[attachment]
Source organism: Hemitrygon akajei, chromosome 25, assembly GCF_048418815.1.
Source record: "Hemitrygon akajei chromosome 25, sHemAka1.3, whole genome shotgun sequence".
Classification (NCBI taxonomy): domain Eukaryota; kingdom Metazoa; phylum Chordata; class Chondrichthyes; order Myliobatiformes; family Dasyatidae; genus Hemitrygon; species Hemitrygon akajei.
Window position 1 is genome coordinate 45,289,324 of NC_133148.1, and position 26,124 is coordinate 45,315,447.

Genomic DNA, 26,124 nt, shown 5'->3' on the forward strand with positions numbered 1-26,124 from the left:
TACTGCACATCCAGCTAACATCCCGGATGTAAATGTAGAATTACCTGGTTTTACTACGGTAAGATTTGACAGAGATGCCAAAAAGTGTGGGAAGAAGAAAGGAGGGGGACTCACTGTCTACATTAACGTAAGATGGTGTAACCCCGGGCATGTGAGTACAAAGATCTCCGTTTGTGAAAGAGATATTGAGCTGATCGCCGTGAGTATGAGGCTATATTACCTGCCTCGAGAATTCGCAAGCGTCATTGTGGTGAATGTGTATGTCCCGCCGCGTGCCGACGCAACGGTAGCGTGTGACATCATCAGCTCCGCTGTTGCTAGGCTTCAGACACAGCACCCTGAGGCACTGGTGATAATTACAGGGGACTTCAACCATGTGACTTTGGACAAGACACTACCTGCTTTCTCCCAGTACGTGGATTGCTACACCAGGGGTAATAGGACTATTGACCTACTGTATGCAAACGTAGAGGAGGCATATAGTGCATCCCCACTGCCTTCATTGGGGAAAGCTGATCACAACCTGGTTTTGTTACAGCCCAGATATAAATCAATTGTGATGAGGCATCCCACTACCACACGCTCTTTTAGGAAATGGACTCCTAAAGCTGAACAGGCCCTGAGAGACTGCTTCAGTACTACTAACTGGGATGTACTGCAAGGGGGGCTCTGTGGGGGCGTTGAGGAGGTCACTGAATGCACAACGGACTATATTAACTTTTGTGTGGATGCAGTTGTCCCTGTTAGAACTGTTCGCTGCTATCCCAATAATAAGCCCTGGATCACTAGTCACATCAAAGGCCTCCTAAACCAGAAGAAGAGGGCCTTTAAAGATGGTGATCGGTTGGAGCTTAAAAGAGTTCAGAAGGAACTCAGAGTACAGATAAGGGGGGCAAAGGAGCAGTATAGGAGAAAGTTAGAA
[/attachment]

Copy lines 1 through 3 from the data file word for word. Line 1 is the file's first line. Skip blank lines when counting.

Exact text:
Source organism: Hemitrygon akajei, chromosome 25, assembly GCF_048418815.1.
Source record: "Hemitrygon akajei chromosome 25, sHemAka1.3, whole genome shotgun sequence".
Classification (NCBI taxonomy): domain Eukaryota; kingdom Metazoa; phylum Chordata; class Chondrichthyes; order Myliobatiformes; family Dasyatidae; genus Hemitrygon; species Hemitrygon akajei.